This has become a general problem as far as cooperation with Belarus is concerned: After so many years of of a stand still in relations, most foundations have reduced their projects with Belarus to a minimum. As the authorities make cooperation more and more difficult, the funding for projects amounts typically only to small sums. Over the past years the media has often reported about the searches carried out in the offices of foundations or even their forced closure in other countries like Russian and Egypt.
In the end of 2011, the small office of Friedrich Ebert foundation (who politically is close to the social-democratic party SPD) had to be closed as the authorities did not extend its license. Up to then, the one-man office had the function of ensuring contact with their local partners.
One important, though a decidely non-political organization, is the Robert Bosch Stiftung foundation, associated with the Bosch company and not financed by public funding. The foundation has long funded important projects with Belarus such as the Contact programme, a programme that has granted funds to German-Belarusian grass root initiatives.
This project has made cooperation on the crucial citizen-based level possible for several years by granting micro-grants of $4,000 to German and Belarusian non-profit projects. However, the foundation has discontinued this project in the light of its new priorities. As with many institutions, the focus seems to have shifted towards the countries of the so-called Arab spring. It seems like even the foundations have given up on their hope of seeing a process of real democratisation in Belarus.
Most of them now focus very specific aspects of political development. The Konrad Adenauer foundation recently organised a summer school for young political leaders. A group of young opposition activists met in Lithuania and received media training as well as practical tutorials on organisational development and negotiation techniques in preparation of the forthcoming municipal elections in Belarus. This seems to be a workable good approach as the old generation of opposition politicians seems to have lost stamina over the last years.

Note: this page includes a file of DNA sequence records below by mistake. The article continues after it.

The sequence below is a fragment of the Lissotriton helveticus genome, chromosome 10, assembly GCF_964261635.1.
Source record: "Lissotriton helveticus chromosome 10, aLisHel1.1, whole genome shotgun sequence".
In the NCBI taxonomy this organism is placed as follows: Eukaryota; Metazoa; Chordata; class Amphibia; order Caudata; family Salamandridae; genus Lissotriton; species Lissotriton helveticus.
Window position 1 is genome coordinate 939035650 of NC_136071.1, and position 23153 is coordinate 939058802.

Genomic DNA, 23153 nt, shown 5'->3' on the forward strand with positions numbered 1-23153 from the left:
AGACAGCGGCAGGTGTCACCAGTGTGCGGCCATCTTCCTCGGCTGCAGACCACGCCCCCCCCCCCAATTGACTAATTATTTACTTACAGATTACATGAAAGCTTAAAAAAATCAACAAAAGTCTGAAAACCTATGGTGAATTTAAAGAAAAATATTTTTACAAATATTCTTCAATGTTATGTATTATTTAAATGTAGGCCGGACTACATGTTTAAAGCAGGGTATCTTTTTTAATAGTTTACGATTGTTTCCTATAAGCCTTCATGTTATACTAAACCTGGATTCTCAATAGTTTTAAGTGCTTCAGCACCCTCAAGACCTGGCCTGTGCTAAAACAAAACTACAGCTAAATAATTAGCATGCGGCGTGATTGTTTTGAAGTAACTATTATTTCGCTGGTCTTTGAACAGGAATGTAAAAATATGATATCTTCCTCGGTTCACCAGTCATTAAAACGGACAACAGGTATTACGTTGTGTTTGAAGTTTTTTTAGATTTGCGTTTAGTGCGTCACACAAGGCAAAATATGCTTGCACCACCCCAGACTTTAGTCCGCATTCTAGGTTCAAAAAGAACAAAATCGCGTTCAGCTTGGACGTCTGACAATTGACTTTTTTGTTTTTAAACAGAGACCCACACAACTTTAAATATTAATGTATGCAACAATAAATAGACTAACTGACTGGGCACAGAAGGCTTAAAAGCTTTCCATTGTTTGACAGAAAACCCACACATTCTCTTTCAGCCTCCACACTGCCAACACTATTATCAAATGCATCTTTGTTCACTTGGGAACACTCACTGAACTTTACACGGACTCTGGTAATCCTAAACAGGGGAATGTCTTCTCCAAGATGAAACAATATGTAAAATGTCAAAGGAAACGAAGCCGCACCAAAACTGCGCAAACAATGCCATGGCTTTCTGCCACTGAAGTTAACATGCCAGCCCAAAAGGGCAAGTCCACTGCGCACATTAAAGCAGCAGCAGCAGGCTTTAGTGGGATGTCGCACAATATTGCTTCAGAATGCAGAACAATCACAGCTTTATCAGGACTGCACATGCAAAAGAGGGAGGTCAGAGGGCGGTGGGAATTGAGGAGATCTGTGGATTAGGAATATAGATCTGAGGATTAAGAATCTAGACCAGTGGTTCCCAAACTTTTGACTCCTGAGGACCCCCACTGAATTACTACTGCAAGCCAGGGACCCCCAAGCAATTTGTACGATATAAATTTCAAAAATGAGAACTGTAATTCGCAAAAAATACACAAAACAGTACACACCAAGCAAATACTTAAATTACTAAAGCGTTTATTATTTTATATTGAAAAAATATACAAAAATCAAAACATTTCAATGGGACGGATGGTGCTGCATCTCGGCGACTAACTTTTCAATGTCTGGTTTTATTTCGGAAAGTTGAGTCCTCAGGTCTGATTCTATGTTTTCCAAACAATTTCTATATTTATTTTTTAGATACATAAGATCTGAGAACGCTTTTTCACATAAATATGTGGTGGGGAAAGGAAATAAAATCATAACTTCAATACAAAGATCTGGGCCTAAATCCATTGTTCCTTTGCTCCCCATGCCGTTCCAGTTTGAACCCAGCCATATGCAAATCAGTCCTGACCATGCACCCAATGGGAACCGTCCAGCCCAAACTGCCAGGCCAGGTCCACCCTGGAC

The end of the Minsk Forum as a blow to German-Belarusian relations
The Friedrich Naumann Foundation (close to the Liberal Party, FDP) writes on its website that the work of the foundation within the country is hindered by the authoritarian character of the Belarusian regime. The foundation therefore tries to invite Belarusian participants to its seminars and events and to include Belarusian actors in their activities. As soon as the situation improves, Friedrich Naumann and the other foundation will gladly intensify their project work with Belarus.
While the foundations certainly play an important role in keeping up contact with various actors of Belarusian civil society, they regrettably cannot tap their full potential. Keeping in touch with their political counterparts in democratic countries is vital for Belarusian opposition politician. We can therefore only hope that the foundations will not give up on Belarus and keep funding the projects they have implemented at the moment, despite the difficulties they are encountering.
Belarus-Russia: History of Disintegration
In the last days of July, the backbone of Belarusian economy – the potash industry – suffered a severe blow dealt by its Russian partner.
The Russian company Uralkali refused to work anymore with the Belarusian Potash Company (BKK), a joint enterprise of Uralkali and Belaruskali authorised to sell their products throughout the world.
These developments have seriously weakened the global position of Belaruskali. The “potash collapse” is just one more illustration of the problematic relations between Belarus and Russia.
Both Russian private business and the government do not perceive their Belarusian counterparts as equal partners. Additionally, Belarusians have to work with Russian business without a sufficient legal framework. In these circumstances, integration between the two countries has had no real chance from the very beginning.